Makwa Sahgaiehcan First Nation is bringing home the bacon.
Recently, MSFN announced it has acquired Country Choice Meats – a pork processing plant located in Duck Lake, SK. Established in 2007 as a family-owned company, Country Choice Meats is well known for its dedication to excellence, reputation for quality and a commitment to building long-lasting relationships across Saskatchewan grocery stores, butcher shops and retails with its quality pork products.
“For our First Nation community, the purchase of Country Choice Meats allows for the opportunity to engage Saskatchewan’s food industry with a solid business foundation that can provide quality pork products across Saskatchewan,” remarked MSFN chief Ronald Mitsuing. “It is also a meaningful economic approach to developing food sovereignty not only for our own community, but for First Nations communities across Saskatchewan.”
According to company representative Jesse Morin, this is an exciting venture for Makwa Sahgaiehcan.
“Not only are they one of the first First Nations to get into processing meat in Saskatchewan, but also a First Nation-owned entity that will have retail products for purchase across Saskatchewan retails,” Morin stated. “We are looking forward to developing, branding and expanding the products provided and developing Indigenous engagement with industry. This business concept and its values are not new to Saskatchewan in that, with First Nations ownership in the food industry, when you purchase a Country Choice Meat product not only are you feeding yourself, but you’re feeding a First Nations community.”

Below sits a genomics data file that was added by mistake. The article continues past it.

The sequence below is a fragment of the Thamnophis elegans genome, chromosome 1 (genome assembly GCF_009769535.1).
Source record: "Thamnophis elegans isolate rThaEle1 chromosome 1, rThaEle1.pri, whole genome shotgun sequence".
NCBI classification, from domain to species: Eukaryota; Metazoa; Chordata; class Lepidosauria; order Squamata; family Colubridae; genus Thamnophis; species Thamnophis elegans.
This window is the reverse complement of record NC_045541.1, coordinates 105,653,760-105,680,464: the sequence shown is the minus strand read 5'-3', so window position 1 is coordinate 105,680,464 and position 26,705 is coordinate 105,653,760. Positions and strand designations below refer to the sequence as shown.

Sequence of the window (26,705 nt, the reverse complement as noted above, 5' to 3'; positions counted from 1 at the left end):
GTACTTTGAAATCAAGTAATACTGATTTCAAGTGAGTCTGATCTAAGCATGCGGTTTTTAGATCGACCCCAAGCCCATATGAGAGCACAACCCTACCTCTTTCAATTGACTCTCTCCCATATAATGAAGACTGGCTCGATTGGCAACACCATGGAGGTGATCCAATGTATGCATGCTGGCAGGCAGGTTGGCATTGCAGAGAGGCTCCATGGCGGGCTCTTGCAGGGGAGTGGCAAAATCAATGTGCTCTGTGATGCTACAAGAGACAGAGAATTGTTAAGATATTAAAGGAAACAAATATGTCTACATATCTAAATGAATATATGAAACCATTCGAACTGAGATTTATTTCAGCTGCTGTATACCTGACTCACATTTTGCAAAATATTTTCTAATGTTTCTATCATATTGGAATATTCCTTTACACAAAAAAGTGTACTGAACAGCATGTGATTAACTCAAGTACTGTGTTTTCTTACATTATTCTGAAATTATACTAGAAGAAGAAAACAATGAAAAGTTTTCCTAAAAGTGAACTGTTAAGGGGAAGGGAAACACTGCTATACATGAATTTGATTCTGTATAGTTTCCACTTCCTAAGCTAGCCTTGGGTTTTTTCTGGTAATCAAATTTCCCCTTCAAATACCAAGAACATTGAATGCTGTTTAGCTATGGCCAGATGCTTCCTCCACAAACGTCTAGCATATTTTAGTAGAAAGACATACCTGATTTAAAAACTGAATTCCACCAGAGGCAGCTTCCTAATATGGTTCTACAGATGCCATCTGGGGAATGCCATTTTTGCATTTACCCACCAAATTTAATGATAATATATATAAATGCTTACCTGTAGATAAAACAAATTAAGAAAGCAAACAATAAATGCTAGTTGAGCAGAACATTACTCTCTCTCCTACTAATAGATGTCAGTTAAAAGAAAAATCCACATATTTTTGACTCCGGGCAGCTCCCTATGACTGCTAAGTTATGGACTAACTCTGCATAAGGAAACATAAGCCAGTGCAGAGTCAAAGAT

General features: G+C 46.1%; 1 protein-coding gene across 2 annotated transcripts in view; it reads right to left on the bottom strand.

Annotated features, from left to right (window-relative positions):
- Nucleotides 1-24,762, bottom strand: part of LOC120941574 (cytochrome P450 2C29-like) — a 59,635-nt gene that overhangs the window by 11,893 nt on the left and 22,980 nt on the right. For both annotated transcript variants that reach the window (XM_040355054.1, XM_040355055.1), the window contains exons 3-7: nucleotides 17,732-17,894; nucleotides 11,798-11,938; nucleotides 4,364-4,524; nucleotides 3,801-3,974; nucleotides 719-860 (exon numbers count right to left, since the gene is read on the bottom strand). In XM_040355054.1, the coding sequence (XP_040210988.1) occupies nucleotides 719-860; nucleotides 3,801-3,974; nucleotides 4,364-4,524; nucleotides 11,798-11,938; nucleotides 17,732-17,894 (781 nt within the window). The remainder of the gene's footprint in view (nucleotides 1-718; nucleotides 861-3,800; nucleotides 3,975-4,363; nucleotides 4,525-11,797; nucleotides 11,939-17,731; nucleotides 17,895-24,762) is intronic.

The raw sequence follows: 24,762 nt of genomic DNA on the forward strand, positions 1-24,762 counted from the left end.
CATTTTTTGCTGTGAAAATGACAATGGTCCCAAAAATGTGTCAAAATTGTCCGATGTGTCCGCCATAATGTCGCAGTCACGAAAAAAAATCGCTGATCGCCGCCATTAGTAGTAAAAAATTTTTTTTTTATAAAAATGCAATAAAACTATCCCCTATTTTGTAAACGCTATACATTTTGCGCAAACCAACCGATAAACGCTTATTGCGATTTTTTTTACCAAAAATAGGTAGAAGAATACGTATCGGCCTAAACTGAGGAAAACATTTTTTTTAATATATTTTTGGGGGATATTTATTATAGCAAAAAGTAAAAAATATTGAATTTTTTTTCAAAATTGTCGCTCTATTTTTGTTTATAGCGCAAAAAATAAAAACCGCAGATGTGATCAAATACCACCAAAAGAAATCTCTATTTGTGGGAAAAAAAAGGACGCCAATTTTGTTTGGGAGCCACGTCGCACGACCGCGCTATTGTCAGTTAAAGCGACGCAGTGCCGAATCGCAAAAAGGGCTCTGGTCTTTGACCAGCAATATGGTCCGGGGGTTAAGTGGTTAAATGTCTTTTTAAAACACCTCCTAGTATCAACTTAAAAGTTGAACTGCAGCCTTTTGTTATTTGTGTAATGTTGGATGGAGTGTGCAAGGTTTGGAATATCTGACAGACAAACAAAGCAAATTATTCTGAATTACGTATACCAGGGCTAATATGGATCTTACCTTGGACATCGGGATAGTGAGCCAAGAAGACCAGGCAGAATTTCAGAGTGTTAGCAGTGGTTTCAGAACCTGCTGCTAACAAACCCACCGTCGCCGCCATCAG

MSFN officially took ownership of the company Feb. 7 and the acquisition was formally announced during a press conference held last Thursday (Feb. 9) at the Meadow Lake Tribal Council’s education building.
“Congratulations, chief Ron, on your acquisition of this company,” noted MLTC Cree vice-chief Richard Derocher. “The way I look at this is it’s self-sustaining, food sovereignty and moving forward as a self-sustaining community. Makwa Sahgaiehcan is creating its own economic development and really bringing home the bacon. Self-government and sovereignty are always important in my mind, and this is a step in the right direction for Makwa Sahgaiehcan First Nation.”
Derocher also said he hopes this latest endeavour is a successful one for the community.
“I understand you’re looking forward to being involved in the beef industry as well as the pork industry, and I wish you all the best,” he said. “Keep moving forward.”
These sentiments were shared by MLTC Dene vice-chief Lawrence McIntyre.
“It’s always exciting to get into a new venture, and exciting for the membership,” McIntyre said. “Hopefully, in due time – as vice-chief Derocher mentioned – you’ll be able to venture into other avenues. Congratulations.”
Meanwhile, according to Morin, there could be a chance down the road for the meat processing plant to create employment opportunities for MSFN members.
“Because the facility is in Duck Lake, we’re talking about building a program for community members who want to work there that would assist them with the cost of living and whatnot,” he said. “Currently, there are First Nations employees working there through the Saskatchewan Penitentiary Program. It’s a two-for-one because we’re getting them out of the (prison) system and actually paying them a decent wage as well. We’re teaching them how to work again and how to get back out there.”
Going forward, as Morin also noted, will be a move to rebrand the company and to also expand its reach.
“We will be repackaging everything, coming up with a new logo and we’ll go to our stakeholders to see exactly what they want,” he said. “We’ll take everything that’s working right now and delicately begin ramping it up… Currently, the product is very popular around central Saskatchewan. We want to come North, we want to be able to take care of our First Nations communities. In the near future you will shop in one of your local retails in Meadow Lake and see our products.”
by Phil Ambroziak